Recognizing the problem. Jodie Sweetin lost 37 pounds during quarantine, but she is making it clear that it wasn’t a healthy time in her life.
“I have severe anxiety and depression anyway, so [quarantine] really didn’t do any favors for my mental health,” Sweetin, 39, revealed on the Monday, November 22, episode of the “Allison Interviews” podcast. “I really struggled with it, and for me, it was a time of feeling really out of control.”
The Full House alum, who has previously been open about her addiction and mental health battles, revealed that the COVID-19 pandemic took a real toll, despite no one in her family testing positive. When host Allison Kugel asked if there was anything in her past she could change, Sweetin just wanted to save the world from the respiratory virus.
“I think that collective trauma and pain has really affected us and is really going to affect everyone’s mental health in ways that we haven’t seen yet,” she explained, adding that she can’t even comprehend how frontline workers and survivors of coronavirus are coping.
“I know I was a mess during the pandemic. I was not a fully functioning person. I was awful,” Sweetin revealed. “I lost like 37 pounds during [quarantine], because I’m a stress starver, and not in a good way. I just stopped eating. I couldn’t keep food down. I’ll be real honest about it. The pandemic was not good for me.”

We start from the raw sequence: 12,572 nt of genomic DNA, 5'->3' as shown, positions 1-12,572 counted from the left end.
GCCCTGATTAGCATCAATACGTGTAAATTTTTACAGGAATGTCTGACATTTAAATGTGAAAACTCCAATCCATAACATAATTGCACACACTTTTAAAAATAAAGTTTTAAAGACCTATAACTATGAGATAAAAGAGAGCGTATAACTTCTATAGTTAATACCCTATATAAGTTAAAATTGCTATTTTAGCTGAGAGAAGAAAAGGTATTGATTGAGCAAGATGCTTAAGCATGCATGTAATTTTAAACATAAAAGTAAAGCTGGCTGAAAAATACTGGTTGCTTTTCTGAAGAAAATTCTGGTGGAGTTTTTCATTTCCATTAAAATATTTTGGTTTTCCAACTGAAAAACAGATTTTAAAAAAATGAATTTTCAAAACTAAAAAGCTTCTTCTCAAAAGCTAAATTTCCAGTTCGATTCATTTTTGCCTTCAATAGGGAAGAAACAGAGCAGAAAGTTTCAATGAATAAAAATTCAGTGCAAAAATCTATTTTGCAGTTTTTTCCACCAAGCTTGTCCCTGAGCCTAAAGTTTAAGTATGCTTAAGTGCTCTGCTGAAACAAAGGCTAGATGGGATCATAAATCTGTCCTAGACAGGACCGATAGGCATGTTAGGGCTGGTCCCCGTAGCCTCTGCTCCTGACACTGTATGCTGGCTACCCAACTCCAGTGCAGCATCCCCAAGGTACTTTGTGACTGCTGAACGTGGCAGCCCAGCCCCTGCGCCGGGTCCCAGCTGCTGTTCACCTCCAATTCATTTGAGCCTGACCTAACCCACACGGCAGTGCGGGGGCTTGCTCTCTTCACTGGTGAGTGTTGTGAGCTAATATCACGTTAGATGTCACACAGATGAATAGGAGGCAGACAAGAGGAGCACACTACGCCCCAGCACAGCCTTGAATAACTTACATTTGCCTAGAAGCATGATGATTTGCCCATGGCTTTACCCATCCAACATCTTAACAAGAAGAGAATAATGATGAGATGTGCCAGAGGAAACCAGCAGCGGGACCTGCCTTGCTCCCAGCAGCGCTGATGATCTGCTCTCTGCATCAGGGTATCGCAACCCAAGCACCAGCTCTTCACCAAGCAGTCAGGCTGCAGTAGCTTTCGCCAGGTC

The actress, who starred on Netflix’s Fuller House from 2016 to 2020, struggled with her mental health long before lockdown started, and she said the world shutting down only made her battle harder.
The “Never Thought I’d Say This” podcast host also opened up about her struggles with anxiety and her appetite in January. Though she typically enjoys healthy food and exercises — with occasional indulgences for her favorite meal, a burger and fries — there came a point in June 2020 when realized she had a serious problem.
Sweetin was hospitalized for dehydration after attending a protest. The mother of two realized she didn’t eat or drink anything for at least three days and hadn’t gone to the restroom in 18 hours.
“I could not keep water down, I couldn’t do anything,” she said at the time while on the “Alec Mapa: Hot Mess with Matthew Dempsey Psychotherapist” podcast.
After two pressure bags of fluid were administered, she still didn’t have to urinate, and the doctors said her kidney function was starting to fail.
“I just had gotten to the point where I was not taking care of myself … I really hyper focused on [activism] and was out a lot. It was at that moment that I was like, ‘OK, this is now affecting my ability to be a mom and to show up for people.’ It was probably one of the hardest times I’ve had mental health-wise in several years,” she said.
Luckily, Sweetin credits having a support system of friends and loved ones as well as proper resources — including a nutritionist, therapy sessions and medication — with helping her get back on a healthy track.
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